[Editor’s Note: The following article contains inside information about the practices of game reviewers among a cross-section of British print publications. The Escapist neither endorses nor condones these practices. To learn more about The Escapist‘s review policies, click here.]

There was a time when “cheats” were synonymous with videogames. Whether skipping levels or granting invincibility, cheat codes and “Easter eggs” were a developer’s way of allowing legitimate access to locked content. They were a core part of their designs. Now the Konami code is all but forgotten and the few remaining cheats exist to enhance a game after completion rather than aid you in getting there. But there’s one rather unlikely corner of the gaming space where cheating still runs rampant: games journalism.

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It’s partly the outcome of a gradual shift in game design philosophy over the last 25 years. Today’s games are less interested in short, difficult stages that need repeated playing to master. Instead, they’re increasingly turning to mechanics like regenerating health, convenient checkpoints and quick-saving to make sure players don’t become frustrated. (See previous Escapist features “Save Our Souls” and “Killjoy” for more on that subject.) In short, you don’t really need to cheat anymore.

To counter this loss of repetition, games have become both longer and more varied. That’s where the problems begin: As a game journalist, how do you write a three-to-four-page review of a 20-plus-hour game when you have less than a day to do so? The only logical option is to cheat.

Inside Job

Before resigning in early 2007, I was employed for six months in-house at one of the U.K.’s biggest publishers of print games magazines. Prior to that, I had been an external freelancer, witnessing two publisher bankruptcies. During my time in-house, magazine deadlines were scheduled around allotments of four weeks, by the end of which the entire magazine had to be at the printers. Games, therefore, were normally reviewed in the issue published just prior to their scheduled release.

Along with playing the games I reviewed, I was expected to write between six to eight pages (roughly 4,000 to 5,000 words) of copy per week. Due to understaffing this was frequently more, and on one occasion when I divided my monthly paycheck over the average number of hours I worked, I found I had earned less than the minimum wage.

This isn’t uncommon among British gaming publications. To alleviate understaffing, publishers allow their writers to freelance for other internal magazines. It’s cheaper than hiring extra staff or external freelancers, and it also boosts an internal writer’s wage without allowing them to seek writing opportunities outside the company. It’s an ingeniously Machiavellian set-up, but one byproduct of this is that internal freelance deadlines are extremely short. Few writers, however, can afford to turn down the extra work.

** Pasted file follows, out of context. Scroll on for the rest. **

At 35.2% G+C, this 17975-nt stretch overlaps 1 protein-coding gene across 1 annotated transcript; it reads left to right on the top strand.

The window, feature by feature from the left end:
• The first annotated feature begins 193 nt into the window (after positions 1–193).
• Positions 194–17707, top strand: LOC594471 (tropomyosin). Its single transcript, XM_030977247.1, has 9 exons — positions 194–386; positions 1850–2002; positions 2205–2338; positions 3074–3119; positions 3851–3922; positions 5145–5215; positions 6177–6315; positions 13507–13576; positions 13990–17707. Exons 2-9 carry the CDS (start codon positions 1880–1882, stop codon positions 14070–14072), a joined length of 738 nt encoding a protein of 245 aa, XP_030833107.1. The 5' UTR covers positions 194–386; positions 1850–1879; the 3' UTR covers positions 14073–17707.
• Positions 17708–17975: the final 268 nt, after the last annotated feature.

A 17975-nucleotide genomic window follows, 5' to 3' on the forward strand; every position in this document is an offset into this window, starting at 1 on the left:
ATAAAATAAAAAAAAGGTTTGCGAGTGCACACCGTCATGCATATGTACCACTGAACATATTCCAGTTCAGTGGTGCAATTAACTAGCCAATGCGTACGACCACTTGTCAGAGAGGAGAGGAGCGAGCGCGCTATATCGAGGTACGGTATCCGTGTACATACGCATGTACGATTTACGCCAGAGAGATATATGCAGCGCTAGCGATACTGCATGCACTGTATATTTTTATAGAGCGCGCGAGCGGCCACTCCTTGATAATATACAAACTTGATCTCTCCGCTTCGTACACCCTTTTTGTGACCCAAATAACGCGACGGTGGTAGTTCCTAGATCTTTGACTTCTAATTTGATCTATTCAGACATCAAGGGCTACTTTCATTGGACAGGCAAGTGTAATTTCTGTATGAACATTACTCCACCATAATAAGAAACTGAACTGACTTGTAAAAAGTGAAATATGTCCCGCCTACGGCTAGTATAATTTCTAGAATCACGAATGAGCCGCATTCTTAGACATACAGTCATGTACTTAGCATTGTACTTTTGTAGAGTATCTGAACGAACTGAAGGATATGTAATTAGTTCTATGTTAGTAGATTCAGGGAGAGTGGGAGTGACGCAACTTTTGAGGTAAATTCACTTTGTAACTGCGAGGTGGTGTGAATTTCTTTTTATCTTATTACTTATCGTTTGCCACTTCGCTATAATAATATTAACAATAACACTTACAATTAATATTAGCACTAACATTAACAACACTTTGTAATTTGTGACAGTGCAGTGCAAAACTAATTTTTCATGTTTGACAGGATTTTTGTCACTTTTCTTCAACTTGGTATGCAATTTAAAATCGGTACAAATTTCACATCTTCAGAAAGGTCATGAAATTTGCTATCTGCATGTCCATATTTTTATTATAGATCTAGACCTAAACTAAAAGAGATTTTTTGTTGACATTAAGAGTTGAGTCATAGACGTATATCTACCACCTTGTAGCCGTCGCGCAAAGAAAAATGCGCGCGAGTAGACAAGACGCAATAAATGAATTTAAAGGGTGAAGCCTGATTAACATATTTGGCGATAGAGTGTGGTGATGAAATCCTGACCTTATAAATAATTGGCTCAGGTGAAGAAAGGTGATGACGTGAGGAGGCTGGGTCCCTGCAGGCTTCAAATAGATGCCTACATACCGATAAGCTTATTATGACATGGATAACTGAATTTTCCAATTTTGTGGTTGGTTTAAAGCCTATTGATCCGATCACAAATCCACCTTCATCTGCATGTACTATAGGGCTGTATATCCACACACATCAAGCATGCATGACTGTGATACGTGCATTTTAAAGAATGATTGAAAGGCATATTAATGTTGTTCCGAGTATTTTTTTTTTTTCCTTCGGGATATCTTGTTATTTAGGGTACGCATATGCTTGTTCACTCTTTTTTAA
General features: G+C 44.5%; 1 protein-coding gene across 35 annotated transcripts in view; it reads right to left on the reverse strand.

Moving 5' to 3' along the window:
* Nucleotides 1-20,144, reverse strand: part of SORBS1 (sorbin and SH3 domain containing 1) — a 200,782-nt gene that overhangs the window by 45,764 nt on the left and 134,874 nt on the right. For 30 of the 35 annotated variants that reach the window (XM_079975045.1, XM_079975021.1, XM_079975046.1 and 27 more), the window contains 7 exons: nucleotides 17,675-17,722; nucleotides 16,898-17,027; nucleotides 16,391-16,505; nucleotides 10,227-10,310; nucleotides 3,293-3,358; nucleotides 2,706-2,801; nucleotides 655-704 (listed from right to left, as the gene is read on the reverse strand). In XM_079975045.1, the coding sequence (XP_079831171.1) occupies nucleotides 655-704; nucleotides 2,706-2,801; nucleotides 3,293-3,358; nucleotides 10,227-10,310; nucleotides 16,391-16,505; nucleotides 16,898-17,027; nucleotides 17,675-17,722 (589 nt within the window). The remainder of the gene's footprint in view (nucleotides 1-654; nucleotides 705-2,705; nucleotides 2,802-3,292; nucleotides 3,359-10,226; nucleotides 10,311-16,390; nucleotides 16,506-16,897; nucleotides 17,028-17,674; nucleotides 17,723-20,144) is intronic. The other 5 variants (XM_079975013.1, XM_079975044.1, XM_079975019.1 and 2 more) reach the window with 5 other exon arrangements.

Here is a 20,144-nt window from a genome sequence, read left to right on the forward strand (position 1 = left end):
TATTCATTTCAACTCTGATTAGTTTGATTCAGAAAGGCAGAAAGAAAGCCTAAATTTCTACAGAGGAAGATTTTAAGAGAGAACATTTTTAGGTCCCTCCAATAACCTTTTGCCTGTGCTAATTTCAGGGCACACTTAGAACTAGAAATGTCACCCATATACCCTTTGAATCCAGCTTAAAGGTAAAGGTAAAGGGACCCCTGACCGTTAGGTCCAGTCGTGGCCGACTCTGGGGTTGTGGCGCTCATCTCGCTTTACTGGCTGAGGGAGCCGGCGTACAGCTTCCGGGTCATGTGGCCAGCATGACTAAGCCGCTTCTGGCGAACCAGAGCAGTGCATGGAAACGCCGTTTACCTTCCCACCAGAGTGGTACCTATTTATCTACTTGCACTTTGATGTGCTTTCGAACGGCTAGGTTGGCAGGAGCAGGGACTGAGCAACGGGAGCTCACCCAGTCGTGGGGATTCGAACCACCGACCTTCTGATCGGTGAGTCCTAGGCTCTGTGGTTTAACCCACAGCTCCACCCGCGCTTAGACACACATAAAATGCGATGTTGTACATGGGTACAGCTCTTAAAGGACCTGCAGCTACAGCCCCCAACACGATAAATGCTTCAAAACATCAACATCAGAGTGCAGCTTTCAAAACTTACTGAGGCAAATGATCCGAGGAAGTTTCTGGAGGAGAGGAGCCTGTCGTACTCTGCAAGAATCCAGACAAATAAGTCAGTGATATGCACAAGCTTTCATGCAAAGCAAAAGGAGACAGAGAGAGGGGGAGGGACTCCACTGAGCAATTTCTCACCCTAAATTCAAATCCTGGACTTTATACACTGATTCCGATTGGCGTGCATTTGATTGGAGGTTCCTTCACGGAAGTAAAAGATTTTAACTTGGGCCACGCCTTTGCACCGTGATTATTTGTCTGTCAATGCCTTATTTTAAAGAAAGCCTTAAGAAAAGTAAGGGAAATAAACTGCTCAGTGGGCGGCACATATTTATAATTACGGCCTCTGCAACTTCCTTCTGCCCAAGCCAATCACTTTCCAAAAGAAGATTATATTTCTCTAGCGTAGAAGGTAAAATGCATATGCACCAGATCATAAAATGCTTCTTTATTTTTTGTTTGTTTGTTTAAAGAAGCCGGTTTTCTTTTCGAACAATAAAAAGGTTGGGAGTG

So when the editor of a single-format magazine in the cubicle next to mine asked if I wanted some freelance work, I wasn’t going to say no. He had Rainbow Six: Vegas on the Xbox 360 available, but it had to be four pages and the deadline was in less than 48 hours. I estimated that if I could survive on five hours sleep a night and take meals while playing Rainbow Six, I’d have 12 hours across two days to play the game in my free time, take screenshots and write the review. But I had one ace in the hole: Along with the game and the debug console, the editor also handed me a torn scrap of paper with a code to unlock debug menus allowing full customization of weapons, level select options and more.

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This isn’t an unusual occurrence. Pre-release copies sent in by publishers will occasionally contain debug options to make navigating the game easier. Need invincibility and infinite ammo? No problem! Just make sure the coverage is positive and the screenshots look good, the publishers always asked. Publishers encourage this type of cheating, because they don’t want reviews of their multi-million-dollar blockbuster to describe only the laborious areas and feature bland, uninteresting screenshots. For Rainbow Six: Vegas, Ubisoft flew journalists to Vegas for an all-expenses-paid holiday just to guarantee massive, positive previews. With so much already invested, Ubisoft certainly didn’t want the follow-up reviews to look poor.